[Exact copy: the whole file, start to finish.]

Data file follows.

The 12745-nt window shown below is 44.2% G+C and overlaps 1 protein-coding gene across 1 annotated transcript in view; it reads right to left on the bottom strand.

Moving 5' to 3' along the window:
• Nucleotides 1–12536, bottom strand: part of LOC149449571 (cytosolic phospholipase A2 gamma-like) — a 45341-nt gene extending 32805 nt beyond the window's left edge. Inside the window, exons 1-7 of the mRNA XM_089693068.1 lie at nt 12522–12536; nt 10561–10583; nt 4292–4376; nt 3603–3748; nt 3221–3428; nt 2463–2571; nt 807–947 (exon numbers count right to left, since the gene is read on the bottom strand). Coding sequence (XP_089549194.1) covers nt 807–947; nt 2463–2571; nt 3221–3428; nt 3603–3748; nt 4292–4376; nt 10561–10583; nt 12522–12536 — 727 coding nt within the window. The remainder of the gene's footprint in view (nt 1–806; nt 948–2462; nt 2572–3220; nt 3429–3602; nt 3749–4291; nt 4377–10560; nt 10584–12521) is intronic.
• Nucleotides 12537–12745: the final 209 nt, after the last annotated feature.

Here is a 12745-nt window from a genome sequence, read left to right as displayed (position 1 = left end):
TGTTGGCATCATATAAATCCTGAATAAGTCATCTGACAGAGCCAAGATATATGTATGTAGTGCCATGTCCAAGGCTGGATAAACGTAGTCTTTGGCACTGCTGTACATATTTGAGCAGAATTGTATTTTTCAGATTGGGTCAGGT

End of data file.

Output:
The 12745-nt window shown below is 44.2% G+C and overlaps 1 protein-coding gene across 1 annotated transcript in view; it reads right to left on the bottom strand.

Moving 5' to 3' along the window:
• Nucleotides 1–12536, bottom strand: part of LOC149449571 (cytosolic phospholipase A2 gamma-like) — a 45341-nt gene extending 32805 nt beyond the window's left edge. Inside the window, exons 1-7 of the mRNA XM_089693068.1 lie at nt 12522–12536; nt 10561–10583; nt 4292–4376; nt 3603–3748; nt 3221–3428; nt 2463–2571; nt 807–947 (exon numbers count right to left, since the gene is read on the bottom strand). Coding sequence (XP_089549194.1) covers nt 807–947; nt 2463–2571; nt 3221–3428; nt 3603–3748; nt 4292–4376; nt 10561–10583; nt 12522–12536 — 727 coding nt within the window. The remainder of the gene's footprint in view (nt 1–806; nt 948–2462; nt 2572–3220; nt 3429–3602; nt 3749–4291; nt 4377–10560; nt 10584–12521) is intronic.
• Nucleotides 12537–12745: the final 209 nt, after the last annotated feature.

Here is a 12745-nt window from a genome sequence, read left to right as displayed (position 1 = left end):
TGTTGGCATCATATAAATCCTGAATAAGTCATCTGACAGAGCCAAGATATATGTATGTAGTGCCATGTCCAAGGCTGGATAAACGTAGTCTTTGGCACTGCTGTACATATTTGAGCAGAATTGTATTTTTCAGATTGGGTCAGGT